Want to double the range of your high beams? You might be interested in models that carry Audi laser lights. A small laser module in each headlight generates a light cone that extends several hundred meters as a spotlight, according to Audi. The monochromatic and coherent blue laser beam has a wavelength of 450 nanometers. A phosphor converter transforms it into white light suitable for roadway use with a color temperature of 5,500 Kelvin – ideal conditions for the human eye: Drivers enjoy greater contrast and tire less quickly. The laser spot, which is active at speeds of 70 km/h (43.5 mph) and above, also offers significant visibility and safety advantages. The laser spot dims automatically if the camera mounted on the windshield detects other cars within its range.
Audi LED Headlights
LED headlights not only offer a high level of efficiency, they also offer significant benefits in terms of safety and comfort. They have a color temperature of around 5,500 Kelvin, and their light resembles daylight and causes almost zero eye fatigue, even in the dark and in poor driving conditions due to weather. In fog and precipitation, for instance, they cause the driver less glare. The LEDs are maintenance-free and designed to last the life of the car. The give the Audi models a distinctive look and strong accents with their innovative daytime and nighttime designs.
Depending on the model the LED headlights are designed in various ways. Take, for instance, Audi A5. In that model, 26 LEDs per headlight provide all lighting functions. In each headlight, 14 LEDs generate the low and high beam lights, supplemented by a module for the all-weather and turning lights. A light conductor on the upper border of the headlight generates the daytime running lights, parking lights and turn signal lights. There are special illumination functions for intersections, country roads, expressways and poor weather – and their interplay with the navigation system makes their range of performance even greater.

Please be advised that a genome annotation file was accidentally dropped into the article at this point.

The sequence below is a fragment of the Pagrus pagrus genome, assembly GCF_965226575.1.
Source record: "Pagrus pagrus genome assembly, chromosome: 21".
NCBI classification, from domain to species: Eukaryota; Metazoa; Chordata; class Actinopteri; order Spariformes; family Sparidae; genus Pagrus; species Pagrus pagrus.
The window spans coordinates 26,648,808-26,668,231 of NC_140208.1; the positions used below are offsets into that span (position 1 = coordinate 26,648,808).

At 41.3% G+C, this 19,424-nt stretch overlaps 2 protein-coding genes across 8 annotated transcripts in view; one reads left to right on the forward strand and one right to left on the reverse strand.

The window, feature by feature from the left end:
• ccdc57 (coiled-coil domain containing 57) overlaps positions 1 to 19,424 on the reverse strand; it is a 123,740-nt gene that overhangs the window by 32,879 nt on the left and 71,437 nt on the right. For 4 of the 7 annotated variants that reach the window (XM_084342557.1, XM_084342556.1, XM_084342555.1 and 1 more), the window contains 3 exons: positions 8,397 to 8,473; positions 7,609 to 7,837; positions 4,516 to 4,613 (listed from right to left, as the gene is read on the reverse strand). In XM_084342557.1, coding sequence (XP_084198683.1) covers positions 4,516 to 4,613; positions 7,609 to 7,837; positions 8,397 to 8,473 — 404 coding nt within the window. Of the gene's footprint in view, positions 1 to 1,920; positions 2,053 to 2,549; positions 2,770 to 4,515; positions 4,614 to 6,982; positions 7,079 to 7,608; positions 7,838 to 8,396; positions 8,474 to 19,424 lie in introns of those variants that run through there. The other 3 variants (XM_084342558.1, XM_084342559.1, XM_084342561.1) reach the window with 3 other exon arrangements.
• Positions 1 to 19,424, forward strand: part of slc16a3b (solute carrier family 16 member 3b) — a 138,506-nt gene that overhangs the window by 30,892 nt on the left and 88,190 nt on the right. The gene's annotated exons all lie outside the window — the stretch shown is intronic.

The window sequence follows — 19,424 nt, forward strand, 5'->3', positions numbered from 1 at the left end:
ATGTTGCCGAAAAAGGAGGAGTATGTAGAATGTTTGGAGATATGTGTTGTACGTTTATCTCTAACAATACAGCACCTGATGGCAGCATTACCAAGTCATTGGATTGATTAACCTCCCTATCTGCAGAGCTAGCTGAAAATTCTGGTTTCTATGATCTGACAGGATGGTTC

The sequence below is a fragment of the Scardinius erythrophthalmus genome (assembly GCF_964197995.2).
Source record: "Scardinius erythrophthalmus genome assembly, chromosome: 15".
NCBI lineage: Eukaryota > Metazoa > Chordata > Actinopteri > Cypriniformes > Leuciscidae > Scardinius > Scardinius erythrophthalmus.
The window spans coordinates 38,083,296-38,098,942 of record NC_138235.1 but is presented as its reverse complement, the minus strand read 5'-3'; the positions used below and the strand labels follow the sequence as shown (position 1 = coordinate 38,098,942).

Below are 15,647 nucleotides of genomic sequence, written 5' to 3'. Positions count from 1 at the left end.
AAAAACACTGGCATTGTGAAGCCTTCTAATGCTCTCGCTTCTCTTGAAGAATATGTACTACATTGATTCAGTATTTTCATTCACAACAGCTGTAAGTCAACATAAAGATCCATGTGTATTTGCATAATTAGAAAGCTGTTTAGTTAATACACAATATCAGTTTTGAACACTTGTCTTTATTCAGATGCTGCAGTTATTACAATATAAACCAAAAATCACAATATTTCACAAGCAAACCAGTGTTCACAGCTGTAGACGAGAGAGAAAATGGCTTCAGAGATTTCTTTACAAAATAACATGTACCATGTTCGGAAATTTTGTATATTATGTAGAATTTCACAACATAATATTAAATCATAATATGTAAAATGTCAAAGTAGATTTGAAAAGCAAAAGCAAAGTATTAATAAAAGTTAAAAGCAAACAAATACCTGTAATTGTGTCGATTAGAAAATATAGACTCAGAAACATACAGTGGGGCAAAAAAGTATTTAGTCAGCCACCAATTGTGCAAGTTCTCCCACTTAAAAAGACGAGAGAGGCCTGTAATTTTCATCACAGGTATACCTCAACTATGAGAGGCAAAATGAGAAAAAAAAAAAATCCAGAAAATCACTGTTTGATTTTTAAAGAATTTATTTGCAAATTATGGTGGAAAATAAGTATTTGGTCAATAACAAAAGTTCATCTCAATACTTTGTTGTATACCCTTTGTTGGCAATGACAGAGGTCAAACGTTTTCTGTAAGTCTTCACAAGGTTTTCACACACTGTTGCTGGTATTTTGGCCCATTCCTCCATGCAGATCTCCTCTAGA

OLED Rear Lights
In some models Audi uses rear lights that have OLED technology, organic light-emitting diode. Two electrodes – at least one of which is transparent – are found in each unit and incorporate numerous very thin layers of organic semiconductor materials. A low DC voltage between 3 and 4 volts causes these layers, which are unfathomably 200 times thinner than a human hair, to illuminate. Unlike point light sources such as LEDs, OLEDs are surface light sources. Light achieves a new level of homogeneity, with dimming that is continuously variable. There's no harsh shadows and no need for reflectors, light guides or similar optical parts. This makes the OLED units efficient, lightweight and perfectly homogeneous.
Xenon headlights are gas discharge lamps with two tungsten electrodes that are fused into a thick-walled quartz glass bulb that is filled with xenon gas, also known as the burner. A concentrated arc of light is produced between them – a process in which the enclosed noble gas fill exerts a pressure of up to 100 bar. The xenon gas itself lights in more of a violet hue, but metallic salts contained in the glass bulb reduce its color temperature to 4,200 Kelvin.
You will find that Xenon headlights deliver a much brighter light and achieve better illumination of the roadway than halogen lights with incandescent bulbs. And their energy consumption is around 20 percent lower so their life is much longer. Audi offers what are known as xenon plus headlights in some models. Here a single burner generates both the low and high beams, and they are switched by a movable shutter.